The study was led by Charles Keller, a pediatric cancer specialist who formerly worked as a postdoctoral fellow in the laboratory of University of Utah geneticist Mario Capecchi. Keller now is an assistant professor at the Children's Cancer Research Institute at the University of Texas Health Science Center in San Antonio.

University of Utah co-authors of the study are Johnson - who directs the university's Scientific Computing and Imaging Institute - Capecchi, medical student Mark S. Hansen and several members of Johnson's institute: computer science undergraduate Thomas Johnson III, research assistant Lindsey Healey and former associate director Greg M. Jones, who now is state science advisor to Utah Gov. Jon Huntsman Jr.........

Posted by: John      Permalink         Source


May 3, 2006, 11:08 PM CT

Babybot Takes First Steps

Babybot Takes First Steps
BabyBot, a robot modelled on the torso of a two year-old child, is helping scientists take the first, tottering steps towards understanding human perception, and could lead to the development of machines that can perceive and interact with their environment.

The scientists used BabyBot to test a model of the human sense of 'presence', a combination of senses like sight, hearing and touch. The work could have enormous applications in robotics, artificial intelligence (AI) and machine perception. The research is being funded under the European Commission's FET (Future and Emerging Technologies) initiative of the IST programme, as part of the ADAPT project.

"Our sense of presence is essentially our consciousness," says Giorgio Metta, Assistant Professor at the Laboratory for Integrated Advanced Robotics at Italy's Genoa University and ADAPT project coordinator.

Imagine a glorious day lying on a beach, drinking a pina colada, or any powerful, pleasurable memory. A series of specific sensory inputs are essential to the memory.

In the human mind all these sensations combine powerfully to create the total experience. It profoundly influences our future expectations, and each time we go to a beach we add to the store of contexts, situations and conditions. It is the combination of all these inputs and their cumulative power that the ADAPT scientists sought to explore.........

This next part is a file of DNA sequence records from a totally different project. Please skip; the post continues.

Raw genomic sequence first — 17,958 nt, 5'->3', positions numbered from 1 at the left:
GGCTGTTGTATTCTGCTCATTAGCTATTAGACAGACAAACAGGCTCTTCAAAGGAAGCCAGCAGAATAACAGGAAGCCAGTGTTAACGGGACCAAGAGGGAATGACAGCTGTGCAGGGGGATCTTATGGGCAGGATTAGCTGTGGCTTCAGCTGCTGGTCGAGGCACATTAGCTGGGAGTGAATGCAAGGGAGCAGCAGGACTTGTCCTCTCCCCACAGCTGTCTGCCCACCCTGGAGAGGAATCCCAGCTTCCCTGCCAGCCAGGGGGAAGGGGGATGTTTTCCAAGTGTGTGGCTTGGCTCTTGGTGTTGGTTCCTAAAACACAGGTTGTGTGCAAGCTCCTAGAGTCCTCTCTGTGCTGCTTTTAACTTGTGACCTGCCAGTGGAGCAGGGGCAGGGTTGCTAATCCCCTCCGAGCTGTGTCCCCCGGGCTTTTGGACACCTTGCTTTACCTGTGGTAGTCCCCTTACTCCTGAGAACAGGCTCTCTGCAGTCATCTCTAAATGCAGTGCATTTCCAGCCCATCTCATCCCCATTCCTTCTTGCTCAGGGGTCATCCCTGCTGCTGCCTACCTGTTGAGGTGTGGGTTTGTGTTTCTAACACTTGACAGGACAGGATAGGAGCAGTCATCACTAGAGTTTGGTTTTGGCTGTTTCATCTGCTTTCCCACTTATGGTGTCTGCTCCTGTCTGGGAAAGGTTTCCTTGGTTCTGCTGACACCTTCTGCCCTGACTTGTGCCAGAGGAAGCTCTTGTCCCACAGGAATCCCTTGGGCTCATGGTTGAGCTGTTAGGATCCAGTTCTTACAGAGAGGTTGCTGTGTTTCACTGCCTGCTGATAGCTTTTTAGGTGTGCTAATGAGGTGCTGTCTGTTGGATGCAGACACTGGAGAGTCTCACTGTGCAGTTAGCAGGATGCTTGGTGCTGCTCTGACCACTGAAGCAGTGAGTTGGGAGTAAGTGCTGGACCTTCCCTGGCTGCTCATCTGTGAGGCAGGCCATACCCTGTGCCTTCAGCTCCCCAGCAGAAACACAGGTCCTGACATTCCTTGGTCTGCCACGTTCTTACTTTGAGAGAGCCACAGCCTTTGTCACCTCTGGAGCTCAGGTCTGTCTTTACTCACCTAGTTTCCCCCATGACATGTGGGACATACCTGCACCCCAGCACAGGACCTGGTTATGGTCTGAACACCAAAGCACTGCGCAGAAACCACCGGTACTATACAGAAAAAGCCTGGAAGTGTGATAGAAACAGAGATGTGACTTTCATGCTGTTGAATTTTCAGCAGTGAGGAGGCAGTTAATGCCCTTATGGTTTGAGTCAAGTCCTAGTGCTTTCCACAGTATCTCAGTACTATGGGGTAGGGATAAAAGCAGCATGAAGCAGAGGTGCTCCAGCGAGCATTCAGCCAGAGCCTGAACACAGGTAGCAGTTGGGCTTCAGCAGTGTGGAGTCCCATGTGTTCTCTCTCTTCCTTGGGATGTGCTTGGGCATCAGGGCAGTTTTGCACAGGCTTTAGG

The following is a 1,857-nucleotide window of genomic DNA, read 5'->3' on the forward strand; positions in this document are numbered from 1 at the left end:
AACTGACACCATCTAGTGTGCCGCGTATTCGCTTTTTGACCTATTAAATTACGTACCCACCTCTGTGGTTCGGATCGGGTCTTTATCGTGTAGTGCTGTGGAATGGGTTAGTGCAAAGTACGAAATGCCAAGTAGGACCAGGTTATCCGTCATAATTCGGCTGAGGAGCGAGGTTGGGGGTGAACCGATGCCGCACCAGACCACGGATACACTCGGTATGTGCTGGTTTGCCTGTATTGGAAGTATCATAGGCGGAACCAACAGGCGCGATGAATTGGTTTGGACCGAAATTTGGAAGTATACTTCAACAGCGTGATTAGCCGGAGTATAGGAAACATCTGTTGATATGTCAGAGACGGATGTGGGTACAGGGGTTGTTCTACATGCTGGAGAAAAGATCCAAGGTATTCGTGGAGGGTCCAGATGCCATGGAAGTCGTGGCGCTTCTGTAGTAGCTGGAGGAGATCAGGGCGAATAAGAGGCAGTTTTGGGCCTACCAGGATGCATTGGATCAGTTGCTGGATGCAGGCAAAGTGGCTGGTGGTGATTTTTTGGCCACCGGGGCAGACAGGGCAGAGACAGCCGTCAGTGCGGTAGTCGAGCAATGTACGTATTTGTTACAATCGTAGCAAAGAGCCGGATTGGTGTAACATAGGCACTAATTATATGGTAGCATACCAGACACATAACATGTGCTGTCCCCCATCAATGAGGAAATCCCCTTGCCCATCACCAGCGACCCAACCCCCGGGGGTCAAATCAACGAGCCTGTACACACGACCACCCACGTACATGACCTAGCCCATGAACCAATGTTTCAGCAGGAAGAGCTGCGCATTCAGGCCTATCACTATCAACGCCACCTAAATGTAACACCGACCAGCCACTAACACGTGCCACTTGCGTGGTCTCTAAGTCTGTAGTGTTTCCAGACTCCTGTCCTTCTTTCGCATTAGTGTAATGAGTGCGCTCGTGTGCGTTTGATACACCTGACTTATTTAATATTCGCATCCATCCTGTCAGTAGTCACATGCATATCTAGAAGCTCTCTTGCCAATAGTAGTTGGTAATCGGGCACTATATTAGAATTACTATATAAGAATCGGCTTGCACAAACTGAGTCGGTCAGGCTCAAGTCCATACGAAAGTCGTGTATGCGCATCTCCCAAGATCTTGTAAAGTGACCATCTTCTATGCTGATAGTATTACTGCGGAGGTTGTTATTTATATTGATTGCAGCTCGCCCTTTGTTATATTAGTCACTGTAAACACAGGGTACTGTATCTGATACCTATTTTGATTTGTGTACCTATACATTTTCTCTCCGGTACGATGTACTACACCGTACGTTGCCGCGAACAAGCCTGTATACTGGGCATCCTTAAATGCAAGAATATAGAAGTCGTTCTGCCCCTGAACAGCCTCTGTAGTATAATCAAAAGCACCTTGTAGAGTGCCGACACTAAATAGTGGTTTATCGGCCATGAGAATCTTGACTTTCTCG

Posted by: John      Permalink         Source


May 3, 2006, 10:53 PM CT

XMM-Newton Provides Impressive Sky Survey

XMM-Newton Provides Impressive Sky Survey
For the past four years, while ESA's XMM-Newton X-ray observatory has been slewing between different targets ready for the next observation, it has kept its cameras open and used this spare time to quietly look at the heavens. The result is a 'free-of-charge' mission spin-off - a survey that has now covered an impressive 25 percent of the sky.

The rapid slewing of the satellite across the sky means that a star or a galaxy passes in the field of view of the telescope for ten seconds only. However, the great collecting area of the XMM-Newton mirrors, coupled with the efficiency of its image sensors, is allowing thousands of sources to be detected.

Furthermore, XMM-Newton can pinpoint the position of X-rays coming from the sky with a resolution far superior to that available for most prior all-sky surveys. This is sufficient to allow the source of these X-rays to be found in a number of cases.

By comparing XMM-Newton survey's data with those obtained over a decade ago by the international ROSAT mission, which also performed an all-sky survey, researchers can now check the long-term stability, or the evolution, of about two thousand objects in the sky.

An initial look shows that some sources have changed their brightness level by an incredible amount. The most extreme of these are variable stars and more surprisingly galaxies, whose unusual volatility may be due to large quantities of matter being consumed by an otherwise dormant central black hole.........

Posted by: Edwin      Permalink         Source


Older Blog Entries   1   2   3   4   5   6   7   8   9   10   11   12   13   14   15   16   17   18   19   20   21   22   23